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THE EDUCATION CONFERENCE.

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THE EDUCATION CONFERENCE. DEAR SIR,-Having attended the Educational Confer- ence, held at Aberystwyth, Tuesday and Wednesday, Jan. 25th and 26th, allow me through your columns to express my opinion with regard to the inconsistent manner in which the conference was carried on. Having received an invitation (containing also the re- solutions already passed in the committee at Cardiff) from the secretaries, and considering the question one of the greatest importance to all, I attended the sittings, fully expecting to see all things carried on in an unsectarian manner, and to see all parties or denominations equally represented. However, to my sad disappointment, things did not turn out as I could have expected, because the proceedings were not of that character; and I found that about three denominations took the whole proceed- ings in their own hands. I suppose that the gentlemen who formed the committee intended to impress the masses with the idea that the conference would be an unsectarian one, but I think that no reasonable man that attended the conference would think for a moment that such was the case. But I find that the first committee held at Cardiff did only represent three denominations. Of course if this committee had come forward as representing these denomi- nations only, nothing could have been said, but instead of that the committee was called a general and unsectarian one. I ask, if the gentlemen at Cardiff intended that the com- mittee should be a general one, unsectarian, and to repre- sent the whole of Wales, why not ask some clergyman or some of the Wesleyan ministers in that town to attend? Or if they intended that the committee should only repre- sent the dissenting parties of Wales, why not ask one of the six Wesleyan ministers of Cardiff to attend. But the fact is that neither of them knew anything about such a committee until it had been numbered with the past. And I ask again if the conference was intended to repre- sent all denominations in Wales on this important ques- tion, why not nominate some clergyman of the Church of England, and some Wesleyan minister, to read papers on one of the subjects, instead of nominating two Calvinistic Methodist ministers, two Independent ministers, and two Baptist ministers I don't for a moment cast the slightest disrespect on those eminent men who read papers, although I fully believe at the same time that others could have done quite as well, and given as much satisfaction to tha public as they did. Would not that seem to be more like unsectarian? And by so doing would not the whole of Wales be better repre- sented ? The general conference was of the same inconsistent character. Although there were a number of Wesleyan ministers and laymen present, not one of them was asked even to propose one resolution, during the whole of the sittings. If we were to take it for granted that none of them were good speakers, although I think that a great many of them that were present could have ascended the platform and addressed the audience without damaging the English language; but if they could not it would have been wise to give all the same advantage of expressing their sentiments on the question. But I believe that I state the fact when I say that the plan had been made before the conference, that the system of education had been adopted, and those gentlemen thought lest they should meet any objections to the plan that they would keep the whole affair in their own hands, and try to blindfold others, but the fact is, that it is gone too far in the day by this time to leave those wild radicals go on as they choose. Had those gentlemen who carried on the conferencebeen wise enough to exclude the term Unsectarian," the "Whole of Wales," then there would not have been the same extreme of inconsistence beheld. But while considering that to be the fundamental principle on which the whole concern was carried on, and that lost sight of, who can account for it? The same spirit I beheld the next day while sitting, at the university question, while the Rev. D. Charles, B.A., &c., were nominating committees for the different counties of Wales. So far as I can understand not one Wesleyan minister nor layman was entered on the committee. Perhaps some may say that the secretary did not know anv of the above respectable denomination. To this I answer if the secretary wanted a collection he could find out even the last young minister entered on the probation list, and I ask if he could find them out for one thing why not for another as well? I understand that some gentlemen already among the Wesleyans have contributed handsomely towards the University College of Wales. I also hope that many more will follow the same example, so that the college will soon become free. Now, I ask any candid and reasonable gentleman, do such proceedings give a fair meaning to the term un- sectarian? Do -such proceedings seem consistent with common sense? Do they represent the whole of Wales! Methinks I hear every reasonable man saying that such are not as they ought to be, and could be. I would wish for all to understand that I do not for a moment condemn the system adopted by the conference. I believe upon the whole that the plan adopted is about the best so far. But the reason 1 write this letter is, because some people that the Wesleyans did not take any interest ui the question of education, and I find that some already have taken the liberty, through some of the Welsh papers, to carry an undue influence through the Princi- pality; but the fact is that several Wesleyan ministers of great popularity and influence attended the conference, but had no chance of taking a part without intruding. However, I hope that all Wales will be better represented in Parliament than at the general (so-called) conference held at Aberystwyth.âYours, &c., SIGMA.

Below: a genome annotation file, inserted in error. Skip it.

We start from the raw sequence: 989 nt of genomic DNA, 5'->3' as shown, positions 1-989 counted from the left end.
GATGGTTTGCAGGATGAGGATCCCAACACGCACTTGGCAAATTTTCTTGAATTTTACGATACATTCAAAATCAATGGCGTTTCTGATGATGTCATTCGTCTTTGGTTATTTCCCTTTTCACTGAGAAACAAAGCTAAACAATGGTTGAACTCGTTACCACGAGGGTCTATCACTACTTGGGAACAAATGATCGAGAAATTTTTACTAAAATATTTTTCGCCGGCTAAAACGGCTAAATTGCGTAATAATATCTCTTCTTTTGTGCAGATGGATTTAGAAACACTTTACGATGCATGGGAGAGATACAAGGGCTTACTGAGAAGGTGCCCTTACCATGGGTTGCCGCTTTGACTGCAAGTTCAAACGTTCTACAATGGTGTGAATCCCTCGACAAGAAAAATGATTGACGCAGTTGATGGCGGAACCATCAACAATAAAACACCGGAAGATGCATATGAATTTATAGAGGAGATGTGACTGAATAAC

FOREIGN INTELLIGENCE.